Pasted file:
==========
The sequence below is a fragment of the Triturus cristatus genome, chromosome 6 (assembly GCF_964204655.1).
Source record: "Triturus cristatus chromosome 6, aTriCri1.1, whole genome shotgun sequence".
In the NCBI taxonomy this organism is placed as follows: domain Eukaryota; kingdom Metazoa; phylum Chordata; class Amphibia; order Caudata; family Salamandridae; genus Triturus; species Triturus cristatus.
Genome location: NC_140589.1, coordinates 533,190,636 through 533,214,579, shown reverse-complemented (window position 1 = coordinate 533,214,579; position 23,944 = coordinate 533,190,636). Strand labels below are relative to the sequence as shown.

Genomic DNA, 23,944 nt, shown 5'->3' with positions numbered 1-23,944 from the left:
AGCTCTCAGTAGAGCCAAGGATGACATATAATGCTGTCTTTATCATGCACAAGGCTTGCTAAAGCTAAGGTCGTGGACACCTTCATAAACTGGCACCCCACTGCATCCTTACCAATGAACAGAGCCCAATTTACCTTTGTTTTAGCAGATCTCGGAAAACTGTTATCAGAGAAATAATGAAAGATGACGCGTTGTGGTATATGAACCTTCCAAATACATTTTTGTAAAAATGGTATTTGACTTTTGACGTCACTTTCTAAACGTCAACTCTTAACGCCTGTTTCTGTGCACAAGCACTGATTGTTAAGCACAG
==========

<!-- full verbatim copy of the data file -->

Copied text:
The sequence below is a fragment of the Triturus cristatus genome, chromosome 6 (assembly GCF_964204655.1).
Source record: "Triturus cristatus chromosome 6, aTriCri1.1, whole genome shotgun sequence".
In the NCBI taxonomy this organism is placed as follows: domain Eukaryota; kingdom Metazoa; phylum Chordata; class Amphibia; order Caudata; family Salamandridae; genus Triturus; species Triturus cristatus.
Genome location: NC_140589.1, coordinates 533,190,636 through 533,214,579, shown reverse-complemented (window position 1 = coordinate 533,214,579; position 23,944 = coordinate 533,190,636). Strand labels below are relative to the sequence as shown.

Genomic DNA, 23,944 nt, shown 5'->3' with positions numbered 1-23,944 from the left:
AGCTCTCAGTAGAGCCAAGGATGACATATAATGCTGTCTTTATCATGCACAAGGCTTGCTAAAGCTAAGGTCGTGGACACCTTCATAAACTGGCACCCCACTGCATCCTTACCAATGAACAGAGCCCAATTTACCTTTGTTTTAGCAGATCTCGGAAAACTGTTATCAGAGAAATAATGAAAGATGACGCGTTGTGGTATATGAACCTTCCAAATACATTTTTGTAAAAATGGTATTTGACTTTTGACGTCACTTTCTAAACGTCAACTCTTAACGCCTGTTTCTGTGCACAAGCACTGATTGTTAAGCACAG